A bill aimed at shutting down the coal-burning San Juan Generating Station and strengthening New Mexico renewable energy standards survived a rambling 3 1/2-hour filibuster and other parliamentary maneuvering by opponents in the state Senate on Wednesday night. But one victim of the games on the Senate floor was the annual House vs. Senate basketball contest at the Santa Fe Indian School gym, an annual benefit for the University of New Mexico’s Comprehensive Cancer Center. The Senate team had to concede and return to the Capitol, some members arriving in the Senate chamber still wearing basketball gear, because the debate on Senate Bill 489 — dubbed the Energy Transition Act — went on well into the night. State Sen. Cliff Pirtle returned to the Senate floor wearing his jersey for the House-Senate basketball game and the rules-mandated tie.
One of Gov. Michelle Lujan Grisham’s favored legislative initiatives finally advanced Wednesday when the Senate Rules Committee voted 8-0 for a bill to create a centralized department for early childhood education. Senate Bill 22 would consolidate programs that are spread among several agencies, including the Public Education Department and the Children Youth and Families Department. The sponsor, Sen. Michael Padilla, D-Albuquerque, helped his cause by cutting in half his initial request of $2.5 million to get the department running by July 1, 2020. Padilla now is seeking $1.25 million for the department to make the proposal more palatable. He said the public would benefit from the new agency.
State Rep. Bobby Gonzales shook his head from side to side after listening to all the suggestions about how to meet a judge’s order to provide more resources to New Mexico children who, in the court’s view, are not receiving a good public education. “About 15 different ideas,” the Democrat from Taos said following a hearing on the topic last week in the House Appropriations and Finance Committee. “Maybe we need to break it all down. Maybe we can’t do it all in one year.” But the state doesn’t have a year, or even half a year, to comply with a mandate handed down in June by state District Judge Sarah Singleton of Santa Fe.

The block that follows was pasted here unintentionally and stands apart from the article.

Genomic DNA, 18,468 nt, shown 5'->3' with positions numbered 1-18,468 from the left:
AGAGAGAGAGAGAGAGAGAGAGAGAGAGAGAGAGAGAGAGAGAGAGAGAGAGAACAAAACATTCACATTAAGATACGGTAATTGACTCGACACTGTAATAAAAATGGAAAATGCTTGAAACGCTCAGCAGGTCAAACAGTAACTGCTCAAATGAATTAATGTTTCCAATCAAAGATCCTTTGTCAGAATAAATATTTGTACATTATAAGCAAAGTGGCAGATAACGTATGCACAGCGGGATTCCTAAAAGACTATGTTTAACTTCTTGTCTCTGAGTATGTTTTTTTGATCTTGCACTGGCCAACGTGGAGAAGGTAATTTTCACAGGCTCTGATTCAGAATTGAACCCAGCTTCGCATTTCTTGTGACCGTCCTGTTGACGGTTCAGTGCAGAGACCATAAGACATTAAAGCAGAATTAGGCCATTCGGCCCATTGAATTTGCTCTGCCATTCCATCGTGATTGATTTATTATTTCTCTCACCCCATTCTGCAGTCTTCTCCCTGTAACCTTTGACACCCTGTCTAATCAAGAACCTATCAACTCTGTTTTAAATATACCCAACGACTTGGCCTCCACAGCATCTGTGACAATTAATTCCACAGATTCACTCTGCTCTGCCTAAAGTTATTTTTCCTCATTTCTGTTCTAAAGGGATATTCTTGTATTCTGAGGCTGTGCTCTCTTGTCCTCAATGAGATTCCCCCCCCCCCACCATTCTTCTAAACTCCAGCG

A bell on a desk greeted visitors to the lieutenant governor’s office during Howie Morales’ first couple weeks on the job. Ring for service, a sign said. Not particularly glamorous, it seemed to sum up the office of lieutenant governor, which comes with few official duties and even fewer prospects for higher office. But Democratic Gov. Michelle Lujan Grisham in her early days in office has handed Morales a more expansive profile than many of his predecessors. She asked the former state senator, teacher and high school baseball coach to oversee the Public Education Department until she names a cabinet secretary.
Getting elected governor of New Mexico by 14 percentage points doesn’t mean you’ll get everything you want in Silver City. Settling a short but heated battle within her own party and ending an impasse with three Southwestern New Mexico counties, Gov. Michelle Lujan Grisham on Wednesday appointed Gabriel Ramos to fill the state Senate seat vacated by Lt. Gov. Howie Morales. Lujan Grisham had asked over the weekend that the counties give her additional names of potential candidates, arguing state law appears to require each county nominate different possible successors. But county leaders across the sprawling district stood by Ramos, a Democrat, as the legislative session began this week and Morales’ old seat sat empty. While Ramos enjoyed the backing of the boards of commissioners in Grant, Catron and Socorro counties, environmentalists argued he has been too supportive of the Central Arizona Project and some Democratic activists said he is too conservative.